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A Personal Life Mission Statement:
1. Gives focus.
2. Keeps us accountable.
3. Encourages us to do the best things rather than just the good things.
4. Simplifies our lives.
5. Increases productivity and morale.
Create a personal life mission statement based on your deepest convictions and beliefs. What are you to be about? Every goal you have should point to fulfilling your mission, otherwise you need to change your goal or change your mission.
One of the simplest and fastest ways to write a personal mission statement is by thinking in terms of your obituary. What do you hope people will say at your funeral?
Think in terms of the greatest words you hope 6 different people groups would say:
1. Your spouse.
2. Your children/family.
3. Your friends.
4. Your Co-workers.
5. Those in your community, neighbors, fellow volunteers, church members, etc.
Don’t think of what they will say, but rather what you most hope they will be able to say. For instance, you may hope your spouse will say, “He was person of integrity and an example of someone who always did what was loving and right.” To make your mission statement out of your obituary you simply put the word “To” in front of the sentence. In other words, the above line as a part of your mission would read, “To be person of integrity and an example of someone who…” This would be the statement under number 1.
Next, think of how you would want your children/family to remember you, and so on through the 6 different people groups.
Above all of the lines that start with “To” you simply write, “My Mission is”
1. To . . .
2. To . . .
3. To . . .
4. To . . .
5. To . . .
6. To . . .
Once you have written your first draft take some time to think through it. Can you make it shorter or clearer or more memorable so that it stays on top of your mind? Can you make it more actionable? Have you covered the important areas of your life? Do you need to add something that is unique to you?
STAYING ON COURSE
1. Put it in a visible place.
2. Read it daily.
3. Share it with others. This will increase accountability.
4. Plan times to review and revise it either semi-annually or annually.
To the extent that one shares meaning with another, the two parties communicated. Anyone familiar with the academic side of communication can tell you, it’s very difficult for any two people, much less groups, to accurately convey meaning to one another. Our minds are too filled with our own assumptions. For example, suppose I asked you to think of a person riding a horse. Some of you, by virtue of your background or imagination, might picture a cowboy galloping through the mountains. Others of you might instinctively envision a girl, jumping gates in an arena. Your mind’s eye colors things differently than others based on your experiences. No two people ever perfectly communicate. However, the more clearly we communicate, the greater the ability to trust.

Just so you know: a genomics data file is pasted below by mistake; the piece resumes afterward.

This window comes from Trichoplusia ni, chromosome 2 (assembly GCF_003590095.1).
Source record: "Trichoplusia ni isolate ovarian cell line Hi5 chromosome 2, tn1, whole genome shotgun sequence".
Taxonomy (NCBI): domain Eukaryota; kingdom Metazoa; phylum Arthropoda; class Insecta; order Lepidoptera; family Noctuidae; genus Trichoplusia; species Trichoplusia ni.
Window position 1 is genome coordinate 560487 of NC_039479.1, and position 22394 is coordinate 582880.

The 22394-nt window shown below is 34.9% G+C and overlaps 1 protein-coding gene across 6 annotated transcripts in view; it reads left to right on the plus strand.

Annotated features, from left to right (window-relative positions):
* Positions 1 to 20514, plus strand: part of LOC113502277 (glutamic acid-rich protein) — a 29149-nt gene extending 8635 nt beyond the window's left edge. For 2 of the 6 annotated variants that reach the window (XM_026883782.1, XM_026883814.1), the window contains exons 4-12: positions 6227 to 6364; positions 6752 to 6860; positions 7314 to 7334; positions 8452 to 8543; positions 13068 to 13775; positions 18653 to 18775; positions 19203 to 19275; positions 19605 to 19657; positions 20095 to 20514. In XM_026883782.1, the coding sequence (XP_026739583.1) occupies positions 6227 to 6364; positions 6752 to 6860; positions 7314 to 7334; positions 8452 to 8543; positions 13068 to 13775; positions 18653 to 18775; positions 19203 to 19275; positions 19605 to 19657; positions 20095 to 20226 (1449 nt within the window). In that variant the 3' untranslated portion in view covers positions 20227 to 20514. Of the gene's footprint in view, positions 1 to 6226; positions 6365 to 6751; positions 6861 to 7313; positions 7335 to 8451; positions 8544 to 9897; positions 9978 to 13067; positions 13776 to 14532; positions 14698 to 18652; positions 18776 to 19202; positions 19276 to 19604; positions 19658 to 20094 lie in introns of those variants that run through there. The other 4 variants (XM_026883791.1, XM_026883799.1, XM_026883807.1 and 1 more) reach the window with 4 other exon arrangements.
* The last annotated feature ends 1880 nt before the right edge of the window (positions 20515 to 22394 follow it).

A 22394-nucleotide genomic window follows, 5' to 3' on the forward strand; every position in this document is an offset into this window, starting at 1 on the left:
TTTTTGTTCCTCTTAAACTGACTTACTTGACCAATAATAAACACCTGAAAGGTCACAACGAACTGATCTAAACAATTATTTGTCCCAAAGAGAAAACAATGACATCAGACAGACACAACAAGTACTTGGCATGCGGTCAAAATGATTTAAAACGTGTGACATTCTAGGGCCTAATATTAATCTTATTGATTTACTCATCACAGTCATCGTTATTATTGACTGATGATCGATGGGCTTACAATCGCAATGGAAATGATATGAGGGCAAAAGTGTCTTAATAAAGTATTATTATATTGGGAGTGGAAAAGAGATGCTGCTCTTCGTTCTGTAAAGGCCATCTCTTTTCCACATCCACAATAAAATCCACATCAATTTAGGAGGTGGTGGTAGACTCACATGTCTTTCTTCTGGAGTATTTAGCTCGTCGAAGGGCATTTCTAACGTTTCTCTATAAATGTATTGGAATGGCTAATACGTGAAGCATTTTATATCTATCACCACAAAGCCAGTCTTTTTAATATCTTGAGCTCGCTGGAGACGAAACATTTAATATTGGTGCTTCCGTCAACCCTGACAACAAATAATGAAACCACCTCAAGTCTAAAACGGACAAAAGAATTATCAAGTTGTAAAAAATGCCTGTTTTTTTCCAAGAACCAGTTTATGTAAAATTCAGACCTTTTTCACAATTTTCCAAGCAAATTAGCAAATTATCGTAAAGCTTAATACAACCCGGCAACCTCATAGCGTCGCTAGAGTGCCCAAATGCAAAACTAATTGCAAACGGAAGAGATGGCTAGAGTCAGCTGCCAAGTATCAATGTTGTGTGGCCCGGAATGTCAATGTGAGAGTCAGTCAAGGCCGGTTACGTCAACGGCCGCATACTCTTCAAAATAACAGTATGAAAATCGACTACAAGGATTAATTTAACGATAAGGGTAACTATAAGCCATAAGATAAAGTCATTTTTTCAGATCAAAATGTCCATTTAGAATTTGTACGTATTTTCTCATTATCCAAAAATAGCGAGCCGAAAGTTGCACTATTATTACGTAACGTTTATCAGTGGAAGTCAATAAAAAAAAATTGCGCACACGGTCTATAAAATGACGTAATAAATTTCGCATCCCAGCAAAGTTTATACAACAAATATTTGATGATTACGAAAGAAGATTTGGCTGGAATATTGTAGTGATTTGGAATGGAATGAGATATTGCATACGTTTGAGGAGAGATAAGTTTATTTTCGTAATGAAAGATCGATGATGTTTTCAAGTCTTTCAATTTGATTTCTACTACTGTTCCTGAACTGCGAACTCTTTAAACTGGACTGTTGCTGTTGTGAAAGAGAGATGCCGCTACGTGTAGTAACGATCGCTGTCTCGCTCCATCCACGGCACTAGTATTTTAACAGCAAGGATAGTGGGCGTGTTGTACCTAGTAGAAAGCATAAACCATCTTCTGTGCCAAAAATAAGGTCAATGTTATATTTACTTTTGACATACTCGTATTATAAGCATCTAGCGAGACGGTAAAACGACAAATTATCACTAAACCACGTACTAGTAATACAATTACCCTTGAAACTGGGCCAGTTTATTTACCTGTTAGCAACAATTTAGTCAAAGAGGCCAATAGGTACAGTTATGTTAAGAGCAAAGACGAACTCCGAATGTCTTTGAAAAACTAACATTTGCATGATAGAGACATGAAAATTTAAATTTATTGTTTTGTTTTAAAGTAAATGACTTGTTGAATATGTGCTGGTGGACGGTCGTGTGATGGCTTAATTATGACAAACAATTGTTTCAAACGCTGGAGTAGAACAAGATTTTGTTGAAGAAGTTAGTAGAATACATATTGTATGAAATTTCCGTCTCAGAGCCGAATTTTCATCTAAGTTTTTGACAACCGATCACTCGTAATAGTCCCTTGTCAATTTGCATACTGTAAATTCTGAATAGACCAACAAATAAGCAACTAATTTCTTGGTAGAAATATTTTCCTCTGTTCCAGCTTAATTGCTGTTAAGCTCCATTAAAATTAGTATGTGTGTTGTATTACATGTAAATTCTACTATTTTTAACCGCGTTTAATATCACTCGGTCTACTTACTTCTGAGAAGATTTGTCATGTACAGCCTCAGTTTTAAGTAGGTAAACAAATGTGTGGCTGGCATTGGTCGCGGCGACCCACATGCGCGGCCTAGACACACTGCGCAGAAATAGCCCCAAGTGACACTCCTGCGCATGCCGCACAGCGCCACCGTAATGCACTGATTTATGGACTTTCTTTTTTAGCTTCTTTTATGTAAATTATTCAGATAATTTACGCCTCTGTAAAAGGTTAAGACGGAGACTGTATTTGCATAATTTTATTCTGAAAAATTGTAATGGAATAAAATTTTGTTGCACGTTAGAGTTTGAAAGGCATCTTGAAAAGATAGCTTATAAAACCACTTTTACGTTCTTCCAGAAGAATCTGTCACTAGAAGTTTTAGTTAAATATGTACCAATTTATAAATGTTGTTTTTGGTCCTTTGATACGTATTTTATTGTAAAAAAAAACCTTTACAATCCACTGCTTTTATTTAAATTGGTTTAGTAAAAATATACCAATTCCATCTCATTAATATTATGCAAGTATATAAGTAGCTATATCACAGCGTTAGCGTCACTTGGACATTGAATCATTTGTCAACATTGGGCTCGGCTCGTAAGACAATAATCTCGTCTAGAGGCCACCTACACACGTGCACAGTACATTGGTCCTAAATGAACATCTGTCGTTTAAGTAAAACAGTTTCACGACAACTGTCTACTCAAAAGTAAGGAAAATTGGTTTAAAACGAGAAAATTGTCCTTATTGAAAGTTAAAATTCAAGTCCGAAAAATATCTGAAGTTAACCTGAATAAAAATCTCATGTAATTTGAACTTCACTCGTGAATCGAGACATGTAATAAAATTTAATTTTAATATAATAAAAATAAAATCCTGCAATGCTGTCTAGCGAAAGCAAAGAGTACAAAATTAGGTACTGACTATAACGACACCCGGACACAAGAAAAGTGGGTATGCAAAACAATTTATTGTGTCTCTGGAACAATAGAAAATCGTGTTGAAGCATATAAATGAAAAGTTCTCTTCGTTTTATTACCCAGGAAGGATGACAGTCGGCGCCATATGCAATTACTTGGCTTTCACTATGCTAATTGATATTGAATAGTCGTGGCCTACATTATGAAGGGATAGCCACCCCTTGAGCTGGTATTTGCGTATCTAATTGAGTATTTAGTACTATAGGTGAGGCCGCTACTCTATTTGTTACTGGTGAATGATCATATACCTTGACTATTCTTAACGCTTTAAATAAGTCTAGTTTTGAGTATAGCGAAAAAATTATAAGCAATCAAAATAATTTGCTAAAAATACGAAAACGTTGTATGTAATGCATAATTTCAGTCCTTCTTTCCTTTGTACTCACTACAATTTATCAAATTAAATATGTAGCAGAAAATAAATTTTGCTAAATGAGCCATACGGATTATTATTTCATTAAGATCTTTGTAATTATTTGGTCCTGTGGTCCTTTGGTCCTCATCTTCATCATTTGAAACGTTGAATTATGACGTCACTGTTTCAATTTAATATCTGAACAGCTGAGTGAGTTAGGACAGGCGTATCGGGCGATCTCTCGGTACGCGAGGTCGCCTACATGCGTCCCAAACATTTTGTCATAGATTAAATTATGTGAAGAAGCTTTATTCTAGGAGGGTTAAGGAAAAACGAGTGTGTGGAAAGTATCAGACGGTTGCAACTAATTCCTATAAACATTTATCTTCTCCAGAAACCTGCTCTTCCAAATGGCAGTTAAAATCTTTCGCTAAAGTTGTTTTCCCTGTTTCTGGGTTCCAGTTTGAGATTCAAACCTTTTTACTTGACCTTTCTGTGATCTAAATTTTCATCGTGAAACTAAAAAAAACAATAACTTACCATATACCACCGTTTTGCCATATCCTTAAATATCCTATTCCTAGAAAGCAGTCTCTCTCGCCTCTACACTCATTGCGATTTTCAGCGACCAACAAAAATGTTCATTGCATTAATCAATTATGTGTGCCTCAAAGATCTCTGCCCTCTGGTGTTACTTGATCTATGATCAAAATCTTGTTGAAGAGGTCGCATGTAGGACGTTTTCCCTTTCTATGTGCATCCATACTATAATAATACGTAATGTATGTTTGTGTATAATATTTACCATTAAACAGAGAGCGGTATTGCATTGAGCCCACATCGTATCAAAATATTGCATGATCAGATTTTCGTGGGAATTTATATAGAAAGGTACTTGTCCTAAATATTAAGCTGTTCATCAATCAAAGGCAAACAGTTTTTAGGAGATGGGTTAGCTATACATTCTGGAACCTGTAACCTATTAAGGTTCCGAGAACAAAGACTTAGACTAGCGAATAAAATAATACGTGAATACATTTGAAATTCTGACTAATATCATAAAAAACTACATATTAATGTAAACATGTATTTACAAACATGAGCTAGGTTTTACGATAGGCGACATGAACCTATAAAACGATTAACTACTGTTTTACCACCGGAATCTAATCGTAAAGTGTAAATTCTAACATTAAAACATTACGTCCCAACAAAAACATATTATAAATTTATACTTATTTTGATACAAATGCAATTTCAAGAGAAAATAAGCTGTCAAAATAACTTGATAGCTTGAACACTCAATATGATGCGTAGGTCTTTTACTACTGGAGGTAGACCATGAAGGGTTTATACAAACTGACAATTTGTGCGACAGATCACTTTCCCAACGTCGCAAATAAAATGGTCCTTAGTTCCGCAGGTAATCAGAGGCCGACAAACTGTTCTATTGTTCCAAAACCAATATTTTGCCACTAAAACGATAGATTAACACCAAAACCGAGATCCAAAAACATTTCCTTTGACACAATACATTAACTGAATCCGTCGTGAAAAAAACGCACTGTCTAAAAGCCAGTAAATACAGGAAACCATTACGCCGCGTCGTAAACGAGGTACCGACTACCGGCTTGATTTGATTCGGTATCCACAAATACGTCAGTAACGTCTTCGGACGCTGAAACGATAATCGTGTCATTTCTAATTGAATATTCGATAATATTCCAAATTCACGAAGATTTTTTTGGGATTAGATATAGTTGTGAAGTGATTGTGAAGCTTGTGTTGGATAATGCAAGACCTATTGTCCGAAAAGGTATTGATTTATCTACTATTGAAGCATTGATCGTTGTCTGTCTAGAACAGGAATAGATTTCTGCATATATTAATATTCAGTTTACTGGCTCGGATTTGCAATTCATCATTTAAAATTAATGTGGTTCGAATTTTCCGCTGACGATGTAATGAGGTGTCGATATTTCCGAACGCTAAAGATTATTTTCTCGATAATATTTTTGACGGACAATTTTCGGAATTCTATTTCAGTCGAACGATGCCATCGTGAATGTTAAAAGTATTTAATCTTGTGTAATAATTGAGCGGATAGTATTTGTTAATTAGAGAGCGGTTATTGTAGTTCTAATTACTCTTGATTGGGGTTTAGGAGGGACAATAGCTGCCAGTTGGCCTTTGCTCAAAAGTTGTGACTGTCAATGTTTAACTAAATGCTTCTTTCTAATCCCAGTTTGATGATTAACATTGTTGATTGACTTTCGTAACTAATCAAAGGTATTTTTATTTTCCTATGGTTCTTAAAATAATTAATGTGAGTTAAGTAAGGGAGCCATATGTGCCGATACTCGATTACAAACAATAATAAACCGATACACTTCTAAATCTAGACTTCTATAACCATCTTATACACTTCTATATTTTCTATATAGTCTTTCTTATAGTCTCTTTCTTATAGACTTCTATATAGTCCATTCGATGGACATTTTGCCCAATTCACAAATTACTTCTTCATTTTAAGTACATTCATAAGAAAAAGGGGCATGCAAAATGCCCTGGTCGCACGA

Clear communication is difficult for another reason. Some studies suggest that over 90% of the meaning we derive comes from non-verbal cues that one person gives to another. That means only 10% of communication is based on words we say! Clear communication is work. As Bill Gates said, “The vision is really about empowering workers, giving them all the information about what’s going on so they can do a lot more than they’ve done in the past.”
Tips for Being a Clear Communicator:
I have dreamed of surfing since I was a teenager. One problem - I grew up in Minnesota. My state is the furthest from any ocean in North America, so waves were not easily accessible. Having been recently invited to speak on the island of Kauai, where surfing originated, this bucket-list opportunity was primed. On top of that, my wife Lisa’s childhood friend, a school teacher and surfing instructor, now lives in Kauai. As we walked along the beach, numerous surfing outfits and locals greeted Jill who clearly had become a well-loved local. I didn't know how hard it would be, or if I would ever stand on the board. I had heard stories of people renting a board and struggling for hours. Brian Foote said, “The key to achievement is having a mentor.” Brian was right. Jill had us surfing in no time. She knew the right place, the right waves, the right board for each of us to use, and the best way for us to enjoy early success - this included her watching the waves while we laid in “paddle-ready-position” until she shouted, “here it comes, okay, go, go, go, paddle... stand...” Her expertise and mentoring is what made the difference.
Do you need to grow in an area or learn something new? The quickest way is to find a mentor you can trust. Click here for some tips on how to find one.